1. Support and Maintenance: Your parents/guardians are responsible for providing you with support. This area has grown increasingly complex because of the many changes we have seen in the structure of families in our country. Most states place the responsibility of child support on both biological parents even if they were not married when the child was born. In addition, adoptive parents have an obligation to support the children that they have adopted. Step parents typically do not have a duty to support step children. What type of support do my parents need to provide? Your parents need to provide you with suitable shelter, food, clothing, medical attention, and an education. Therefore, if you are living in a home that is infested with rats or roaches a court would find that you are not living in suitable shelter. If your parents were making you skip school to stay home and provide daycare services for a younger sibling, you are being denied your right to an education. If there is a situation in which the parents are not providing support, social workers that work for your state will typically investigate and take steps to fix the problem. Medical care is an interesting area. Under the Emergency Medical Treatment and EMTALA, hospitals that receive any government support must provide care to individuals that come to a publicly funded hospital. Therefore, if parents refuse to take their child to the hospital when there is an emergency, they risk being investigated for child neglect. Some parents refuse to take their children to the hospital for religious reasons. In situations like this courts often have to determine what is in the best interests of the child and a judge can compel the parents to take the child to the hospital.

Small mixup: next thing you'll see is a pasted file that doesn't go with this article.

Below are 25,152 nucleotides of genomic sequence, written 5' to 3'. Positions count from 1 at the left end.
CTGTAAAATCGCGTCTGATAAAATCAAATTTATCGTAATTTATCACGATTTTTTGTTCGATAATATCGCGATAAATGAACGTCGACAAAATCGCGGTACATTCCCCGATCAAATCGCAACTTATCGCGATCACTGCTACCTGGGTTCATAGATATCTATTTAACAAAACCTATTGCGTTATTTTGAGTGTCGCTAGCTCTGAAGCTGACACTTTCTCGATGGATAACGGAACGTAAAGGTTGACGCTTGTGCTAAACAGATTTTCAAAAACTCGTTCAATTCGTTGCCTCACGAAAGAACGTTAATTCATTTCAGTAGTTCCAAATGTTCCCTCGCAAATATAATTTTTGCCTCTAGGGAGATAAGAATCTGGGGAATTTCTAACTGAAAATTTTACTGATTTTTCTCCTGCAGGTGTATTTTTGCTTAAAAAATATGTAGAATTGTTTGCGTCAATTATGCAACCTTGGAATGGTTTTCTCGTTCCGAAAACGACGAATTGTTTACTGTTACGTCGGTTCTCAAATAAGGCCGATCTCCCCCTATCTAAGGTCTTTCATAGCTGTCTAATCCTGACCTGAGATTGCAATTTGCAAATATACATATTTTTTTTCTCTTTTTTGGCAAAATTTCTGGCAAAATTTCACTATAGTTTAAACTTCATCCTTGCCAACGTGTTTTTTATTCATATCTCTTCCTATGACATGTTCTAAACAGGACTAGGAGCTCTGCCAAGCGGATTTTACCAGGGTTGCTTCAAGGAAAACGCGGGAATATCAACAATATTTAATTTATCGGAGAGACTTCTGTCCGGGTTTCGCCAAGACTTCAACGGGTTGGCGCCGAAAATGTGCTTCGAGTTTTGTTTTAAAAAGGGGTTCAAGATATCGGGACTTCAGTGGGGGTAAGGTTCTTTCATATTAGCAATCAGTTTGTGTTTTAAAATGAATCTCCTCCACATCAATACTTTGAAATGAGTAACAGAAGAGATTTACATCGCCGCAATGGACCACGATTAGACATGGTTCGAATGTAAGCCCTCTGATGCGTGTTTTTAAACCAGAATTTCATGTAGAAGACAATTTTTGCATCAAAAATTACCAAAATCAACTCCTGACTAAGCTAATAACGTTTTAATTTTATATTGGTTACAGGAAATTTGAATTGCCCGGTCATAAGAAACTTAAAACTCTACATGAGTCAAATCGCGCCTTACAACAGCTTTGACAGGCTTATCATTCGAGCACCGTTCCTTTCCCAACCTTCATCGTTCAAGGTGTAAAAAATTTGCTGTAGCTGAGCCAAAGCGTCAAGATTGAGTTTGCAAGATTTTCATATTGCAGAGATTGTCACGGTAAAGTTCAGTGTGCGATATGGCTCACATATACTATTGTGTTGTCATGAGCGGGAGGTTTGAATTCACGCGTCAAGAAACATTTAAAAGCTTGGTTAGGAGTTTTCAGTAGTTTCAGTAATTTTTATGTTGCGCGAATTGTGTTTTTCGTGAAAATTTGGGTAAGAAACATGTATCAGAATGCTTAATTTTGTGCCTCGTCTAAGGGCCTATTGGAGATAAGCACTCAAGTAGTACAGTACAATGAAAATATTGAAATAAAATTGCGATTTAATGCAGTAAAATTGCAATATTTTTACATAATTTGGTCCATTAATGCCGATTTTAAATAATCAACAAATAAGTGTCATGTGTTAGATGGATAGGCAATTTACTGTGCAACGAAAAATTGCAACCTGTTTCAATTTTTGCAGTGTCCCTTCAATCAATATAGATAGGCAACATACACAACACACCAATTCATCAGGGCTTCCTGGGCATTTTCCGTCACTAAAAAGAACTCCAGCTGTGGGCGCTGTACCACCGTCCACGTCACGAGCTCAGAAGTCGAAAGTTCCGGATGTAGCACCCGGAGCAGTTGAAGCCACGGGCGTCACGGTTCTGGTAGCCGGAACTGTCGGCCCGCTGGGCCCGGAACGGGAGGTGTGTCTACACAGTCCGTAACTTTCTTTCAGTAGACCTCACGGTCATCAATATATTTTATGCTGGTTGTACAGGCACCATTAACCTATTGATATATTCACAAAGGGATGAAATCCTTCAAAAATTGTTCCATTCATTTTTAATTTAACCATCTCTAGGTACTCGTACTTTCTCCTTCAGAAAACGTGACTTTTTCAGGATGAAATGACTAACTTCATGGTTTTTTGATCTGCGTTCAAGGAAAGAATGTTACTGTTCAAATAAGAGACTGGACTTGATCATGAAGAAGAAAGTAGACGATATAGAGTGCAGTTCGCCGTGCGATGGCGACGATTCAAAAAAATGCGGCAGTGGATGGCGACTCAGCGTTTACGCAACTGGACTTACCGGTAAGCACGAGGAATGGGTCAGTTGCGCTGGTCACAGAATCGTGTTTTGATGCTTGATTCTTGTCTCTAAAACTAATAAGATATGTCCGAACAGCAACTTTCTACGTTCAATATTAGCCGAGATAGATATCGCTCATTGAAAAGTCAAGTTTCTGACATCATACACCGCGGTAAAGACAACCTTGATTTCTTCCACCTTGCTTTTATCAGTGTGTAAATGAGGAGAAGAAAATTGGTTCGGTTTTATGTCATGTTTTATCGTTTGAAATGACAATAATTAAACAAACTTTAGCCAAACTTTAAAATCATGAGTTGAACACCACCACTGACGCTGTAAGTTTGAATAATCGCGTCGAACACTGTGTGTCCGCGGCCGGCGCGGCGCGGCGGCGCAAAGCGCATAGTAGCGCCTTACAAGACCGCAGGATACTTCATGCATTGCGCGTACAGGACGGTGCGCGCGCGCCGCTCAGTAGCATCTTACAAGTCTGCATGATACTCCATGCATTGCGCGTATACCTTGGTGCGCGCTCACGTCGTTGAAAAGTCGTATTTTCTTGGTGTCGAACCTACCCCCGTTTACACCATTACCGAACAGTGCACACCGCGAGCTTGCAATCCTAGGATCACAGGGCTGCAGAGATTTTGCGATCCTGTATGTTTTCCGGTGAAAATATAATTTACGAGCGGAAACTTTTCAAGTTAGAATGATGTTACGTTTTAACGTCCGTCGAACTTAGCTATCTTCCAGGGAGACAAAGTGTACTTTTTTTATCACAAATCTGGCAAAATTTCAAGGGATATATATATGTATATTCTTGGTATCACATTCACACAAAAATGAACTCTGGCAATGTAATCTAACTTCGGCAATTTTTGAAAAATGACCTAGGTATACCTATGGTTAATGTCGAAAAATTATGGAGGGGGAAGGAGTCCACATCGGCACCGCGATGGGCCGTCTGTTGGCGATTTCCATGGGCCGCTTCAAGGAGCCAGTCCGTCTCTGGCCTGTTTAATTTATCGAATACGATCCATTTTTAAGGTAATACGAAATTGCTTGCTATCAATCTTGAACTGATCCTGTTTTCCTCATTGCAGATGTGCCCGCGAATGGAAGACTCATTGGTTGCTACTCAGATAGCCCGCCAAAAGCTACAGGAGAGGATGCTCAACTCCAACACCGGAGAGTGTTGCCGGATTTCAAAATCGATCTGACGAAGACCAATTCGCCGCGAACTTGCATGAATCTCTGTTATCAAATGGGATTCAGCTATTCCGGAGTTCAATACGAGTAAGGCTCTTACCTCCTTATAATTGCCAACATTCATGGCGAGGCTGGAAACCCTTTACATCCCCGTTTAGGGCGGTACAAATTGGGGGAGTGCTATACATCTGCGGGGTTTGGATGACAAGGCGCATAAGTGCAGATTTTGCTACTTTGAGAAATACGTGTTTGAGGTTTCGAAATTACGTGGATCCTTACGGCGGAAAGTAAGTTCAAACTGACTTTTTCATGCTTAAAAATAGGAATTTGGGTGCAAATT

2. Divorced Parents and Support: When parents file for divorce the amount of support that is owed the children is usually determined by using some type of formula. The formulas the states typically use have a variety of factors in the formula. Some factors might be the parents’ incomes, number of children in the family, and non-custodial parent’s income. If your parents are divorced or in the process, you might ask one of their attorneys, or the judge what method is used in your state. One of the biggest problems in child support is deadbeat parents that don’t provide the required child support. Most states have now made it a crime if a parent doesn’t pay their required support. The theory is that the idea of spending time behind bars will get the parent to pay the required support.